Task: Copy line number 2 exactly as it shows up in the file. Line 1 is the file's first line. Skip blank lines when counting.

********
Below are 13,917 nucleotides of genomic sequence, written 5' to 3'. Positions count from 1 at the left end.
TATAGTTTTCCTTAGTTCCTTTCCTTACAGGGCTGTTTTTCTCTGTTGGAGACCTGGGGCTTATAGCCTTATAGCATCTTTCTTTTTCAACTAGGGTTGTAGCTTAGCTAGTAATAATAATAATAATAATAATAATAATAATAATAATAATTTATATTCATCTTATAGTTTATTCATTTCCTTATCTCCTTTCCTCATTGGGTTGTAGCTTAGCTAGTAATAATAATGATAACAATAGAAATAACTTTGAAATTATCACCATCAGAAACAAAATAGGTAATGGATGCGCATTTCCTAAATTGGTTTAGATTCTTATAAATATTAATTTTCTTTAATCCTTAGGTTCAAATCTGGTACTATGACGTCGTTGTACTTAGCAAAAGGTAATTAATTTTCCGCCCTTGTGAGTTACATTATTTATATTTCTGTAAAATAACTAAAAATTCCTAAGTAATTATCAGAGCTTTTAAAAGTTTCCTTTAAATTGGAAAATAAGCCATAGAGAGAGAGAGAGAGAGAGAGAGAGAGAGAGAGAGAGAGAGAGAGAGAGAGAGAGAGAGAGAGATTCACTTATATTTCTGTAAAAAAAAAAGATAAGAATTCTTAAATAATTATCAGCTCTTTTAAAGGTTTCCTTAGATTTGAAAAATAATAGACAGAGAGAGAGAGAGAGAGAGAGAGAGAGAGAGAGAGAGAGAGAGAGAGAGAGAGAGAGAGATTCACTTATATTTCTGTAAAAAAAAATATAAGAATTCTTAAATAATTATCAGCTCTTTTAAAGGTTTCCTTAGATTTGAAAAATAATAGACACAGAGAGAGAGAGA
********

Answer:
TATAGTTTTCCTTAGTTCCTTTCCTTACAGGGCTGTTTTTCTCTGTTGGAGACCTGGGGCTTATAGCCTTATAGCATCTTTCTTTTTCAACTAGGGTTGTAGCTTAGCTAGTAATAATAATAATAATAATAATAATAATAATAATAATAATTTATATTCATCTTATAGTTTATTCATTTCCTTATCTCCTTTCCTCATTGGGTTGTAGCTTAGCTAGTAATAATAATGATAACAATAGAAATAACTTTGAAATTATCACCATCAGAAACAAAATAGGTAATGGATGCGCATTTCCTAAATTGGTTTAGATTCTTATAAATATTAATTTTCTTTAATCCTTAGGTTCAAATCTGGTACTATGACGTCGTTGTACTTAGCAAAAGGTAATTAATTTTCCGCCCTTGTGAGTTACATTATTTATATTTCTGTAAAATAACTAAAAATTCCTAAGTAATTATCAGAGCTTTTAAAAGTTTCCTTTAAATTGGAAAATAAGCCATAGAGAGAGAGAGAGAGAGAGAGAGAGAGAGAGAGAGAGAGAGAGAGAGAGAGAGAGAGAGAGAGATTCACTTATATTTCTGTAAAAAAAAAAGATAAGAATTCTTAAATAATTATCAGCTCTTTTAAAGGTTTCCTTAGATTTGAAAAATAATAGACAGAGAGAGAGAGAGAGAGAGAGAGAGAGAGAGAGAGAGAGAGAGAGAGAGAGAGAGAGAGATTCACTTATATTTCTGTAAAAAAAAATATAAGAATTCTTAAATAATTATCAGCTCTTTTAAAGGTTTCCTTAGATTTGAAAAATAATAGACACAGAGAGAGAGAGA